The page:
MOSCOW (Reuters) – An ally of Kremlin critic Alexei Navalny urged Russians on Tuesday to gather near their homes for a brief Valentine’s Day protest this weekend, shining their mobile phone torches and lighting candles in heart shapes to flood social media.
Tens of thousands have taken to the streets in recent weeks to protest against the jailing of Navalny, a prominent critic of President Vladimir Putin, who says he is being persecuted for political reasons.
Police have detained more than 11,000 people at what they say were unsanctioned protests that the Kremlin has condemned as illegal and dangerous.
Leonid Volkov, a Navalny ally based outside Russia, called on people to gather in residential courtyards near their homes at 1700 GMT on Sunday and to stand there for several minutes shining their mobile phone torches.
He said the format, reminiscent of tactics used by the anti-government opposition in neighbouring Belarus, should help distance protesters from the police.
He suggested people bring candles and make heart shapes with them to mark Valentine’s Day, and photograph them from above in an event he said would last just 15 minutes.
Supporters, he said, could then flood social media with images of the protest. The idea for the candles was inspired by the heart sign Navalny made to his wife in court as he was jailed, Volkov said.
“Thought you were the only one in the whole big block who is not indifferent to what’s happening in the country? You’ll see that’s not the case,” he wrote in a post on the Telegram messenger.
“No OMON (riot police), no fear. Maybe it’ll seem like these 15 minutes will change nothing – but in fact they will change everything.”
Separately, an activist called on women to form a human chain on a pedestrianised street in central Moscow to show solidarity for Navalny’s wife Yulia and women who have been caught in the police crackdown over the protests.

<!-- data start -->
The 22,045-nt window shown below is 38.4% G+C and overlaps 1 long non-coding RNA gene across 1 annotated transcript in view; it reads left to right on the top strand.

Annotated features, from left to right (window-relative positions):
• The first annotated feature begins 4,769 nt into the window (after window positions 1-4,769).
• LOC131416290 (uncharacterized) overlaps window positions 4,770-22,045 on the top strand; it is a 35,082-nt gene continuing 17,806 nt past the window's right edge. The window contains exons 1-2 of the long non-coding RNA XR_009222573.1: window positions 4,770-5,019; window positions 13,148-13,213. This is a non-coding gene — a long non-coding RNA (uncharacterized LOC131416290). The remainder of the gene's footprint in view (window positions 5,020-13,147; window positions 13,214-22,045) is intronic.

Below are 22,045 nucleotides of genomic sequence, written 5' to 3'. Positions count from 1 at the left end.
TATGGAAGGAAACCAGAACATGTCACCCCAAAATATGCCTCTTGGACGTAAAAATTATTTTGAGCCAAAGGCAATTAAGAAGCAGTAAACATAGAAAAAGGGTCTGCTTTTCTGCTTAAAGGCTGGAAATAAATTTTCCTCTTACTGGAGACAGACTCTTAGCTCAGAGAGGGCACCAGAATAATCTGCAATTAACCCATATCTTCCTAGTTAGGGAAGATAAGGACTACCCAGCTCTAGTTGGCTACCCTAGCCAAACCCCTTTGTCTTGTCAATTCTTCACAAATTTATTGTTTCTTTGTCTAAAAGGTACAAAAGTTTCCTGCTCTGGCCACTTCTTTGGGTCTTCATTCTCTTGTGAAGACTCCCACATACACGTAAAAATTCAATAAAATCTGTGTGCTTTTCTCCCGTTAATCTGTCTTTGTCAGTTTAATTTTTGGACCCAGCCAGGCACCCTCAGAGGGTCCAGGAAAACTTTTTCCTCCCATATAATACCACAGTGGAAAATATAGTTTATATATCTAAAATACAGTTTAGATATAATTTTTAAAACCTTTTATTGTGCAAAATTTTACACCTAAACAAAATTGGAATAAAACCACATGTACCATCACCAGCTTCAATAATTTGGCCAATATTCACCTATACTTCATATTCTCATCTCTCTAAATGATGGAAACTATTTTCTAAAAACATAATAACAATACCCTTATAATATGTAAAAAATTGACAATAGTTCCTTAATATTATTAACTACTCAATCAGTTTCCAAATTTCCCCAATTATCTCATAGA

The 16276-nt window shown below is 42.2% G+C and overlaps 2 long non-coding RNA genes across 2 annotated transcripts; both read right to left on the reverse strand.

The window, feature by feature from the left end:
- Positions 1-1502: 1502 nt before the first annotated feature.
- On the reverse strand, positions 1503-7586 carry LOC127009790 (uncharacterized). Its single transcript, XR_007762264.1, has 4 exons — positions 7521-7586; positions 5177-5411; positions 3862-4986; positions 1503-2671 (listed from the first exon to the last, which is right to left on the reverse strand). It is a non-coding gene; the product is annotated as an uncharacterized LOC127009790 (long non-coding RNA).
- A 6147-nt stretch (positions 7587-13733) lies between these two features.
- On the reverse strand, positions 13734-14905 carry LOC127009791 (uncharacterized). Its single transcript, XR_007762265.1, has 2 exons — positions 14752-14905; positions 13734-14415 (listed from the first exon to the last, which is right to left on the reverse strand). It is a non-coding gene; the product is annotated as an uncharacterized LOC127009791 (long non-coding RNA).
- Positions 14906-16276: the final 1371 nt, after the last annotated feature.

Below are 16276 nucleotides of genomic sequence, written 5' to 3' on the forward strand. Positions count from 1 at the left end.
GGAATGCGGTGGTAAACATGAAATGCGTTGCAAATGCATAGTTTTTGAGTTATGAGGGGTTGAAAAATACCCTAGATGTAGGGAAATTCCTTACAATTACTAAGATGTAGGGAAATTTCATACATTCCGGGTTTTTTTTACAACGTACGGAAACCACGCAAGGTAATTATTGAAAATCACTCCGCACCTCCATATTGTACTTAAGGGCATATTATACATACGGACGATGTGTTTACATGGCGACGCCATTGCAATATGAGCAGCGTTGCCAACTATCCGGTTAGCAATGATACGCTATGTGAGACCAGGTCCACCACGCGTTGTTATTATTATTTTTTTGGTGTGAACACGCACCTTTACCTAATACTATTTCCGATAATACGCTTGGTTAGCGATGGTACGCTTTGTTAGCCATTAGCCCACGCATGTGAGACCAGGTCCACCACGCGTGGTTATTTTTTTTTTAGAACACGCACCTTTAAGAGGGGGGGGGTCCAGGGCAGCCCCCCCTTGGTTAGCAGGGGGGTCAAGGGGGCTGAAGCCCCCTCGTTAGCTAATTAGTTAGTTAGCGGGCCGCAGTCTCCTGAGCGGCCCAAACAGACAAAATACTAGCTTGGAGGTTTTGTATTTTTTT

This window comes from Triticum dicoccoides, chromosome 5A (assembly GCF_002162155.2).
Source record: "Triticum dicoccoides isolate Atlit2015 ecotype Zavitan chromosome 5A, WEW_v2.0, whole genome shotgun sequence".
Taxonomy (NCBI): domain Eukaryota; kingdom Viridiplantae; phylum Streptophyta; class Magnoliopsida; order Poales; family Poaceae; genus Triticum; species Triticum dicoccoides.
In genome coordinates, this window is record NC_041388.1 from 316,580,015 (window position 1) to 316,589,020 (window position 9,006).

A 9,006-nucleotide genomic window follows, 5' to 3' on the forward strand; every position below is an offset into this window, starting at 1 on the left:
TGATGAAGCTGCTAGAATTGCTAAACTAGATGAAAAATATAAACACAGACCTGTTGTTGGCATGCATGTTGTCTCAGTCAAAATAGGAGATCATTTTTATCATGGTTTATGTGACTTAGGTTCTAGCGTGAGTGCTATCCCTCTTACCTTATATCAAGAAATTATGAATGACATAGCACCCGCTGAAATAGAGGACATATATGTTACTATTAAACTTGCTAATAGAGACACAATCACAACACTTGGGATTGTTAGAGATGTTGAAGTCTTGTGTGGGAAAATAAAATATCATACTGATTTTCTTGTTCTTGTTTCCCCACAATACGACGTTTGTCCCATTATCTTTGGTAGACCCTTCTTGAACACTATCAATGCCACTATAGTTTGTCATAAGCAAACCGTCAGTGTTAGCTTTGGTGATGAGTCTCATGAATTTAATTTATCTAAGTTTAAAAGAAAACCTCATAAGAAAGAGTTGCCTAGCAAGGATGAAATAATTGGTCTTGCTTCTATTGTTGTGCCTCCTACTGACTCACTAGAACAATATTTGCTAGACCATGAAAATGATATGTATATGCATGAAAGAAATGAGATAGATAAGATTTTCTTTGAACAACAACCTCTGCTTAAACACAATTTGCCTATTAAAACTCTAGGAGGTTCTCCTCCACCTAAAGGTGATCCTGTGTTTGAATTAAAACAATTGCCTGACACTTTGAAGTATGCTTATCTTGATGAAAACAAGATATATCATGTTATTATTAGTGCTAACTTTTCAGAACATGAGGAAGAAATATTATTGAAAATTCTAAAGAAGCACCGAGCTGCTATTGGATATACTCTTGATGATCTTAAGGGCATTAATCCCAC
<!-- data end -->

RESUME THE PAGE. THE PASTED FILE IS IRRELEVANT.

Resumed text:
“CAT AND MOUSE”
Volkov’s announcement prompted the Russian foreign ministry to accuse Navalny’s allies of acting as NATO agents and of receiving instructions from the military alliance to disrupt Russian politics.
Ministry spokeswoman Maria Zakharova said Volkov had planned to halt the protests, but then changed his mind after holding a virtual meeting on Monday with representatives of the European Union, Britain and the United States.
“This is essentially a meeting of NATO countries. NATO has instructed the ‘opposition’, or rather its agents of influence, on how to continue their undermining work more deviously.”
The Kremlin said anyone who broke the law would be brought to account.
“We’re not going to play cat and mouse with anyone, but there’s no doubt our law enforcement agencies will hold the guilty parties to account if the law is broken,” Kremlin spokesman Dmitry Peskov told reporters.
Navalny was arrested in January after returning to Russia for the first time since being poisoned last August in Siberia with what many Western countries said was a nerve agent. The Kremlin has questioned whether he was really poisoned.
He was jailed on Feb. 2 after a court ruled he had violated the terms of a suspended sentence in an embezzlement case he says was trumped up.
The case has sparked tensions between Russia and the West and renewed talk of sanctions.
On Tuesday, Vladimir Ashurkov, a Navalny ally, published a letter addressed to British Foreign Minister Dominic Raab urging London to target a list of 35 people identified as being close to Putin.
(Reporting by Anton Kolodyazhnyy, Anton Zverev and Dmitry Antonov; Writing by Tom Balmforth; Editing by Andrew Osborn and Alison Williams)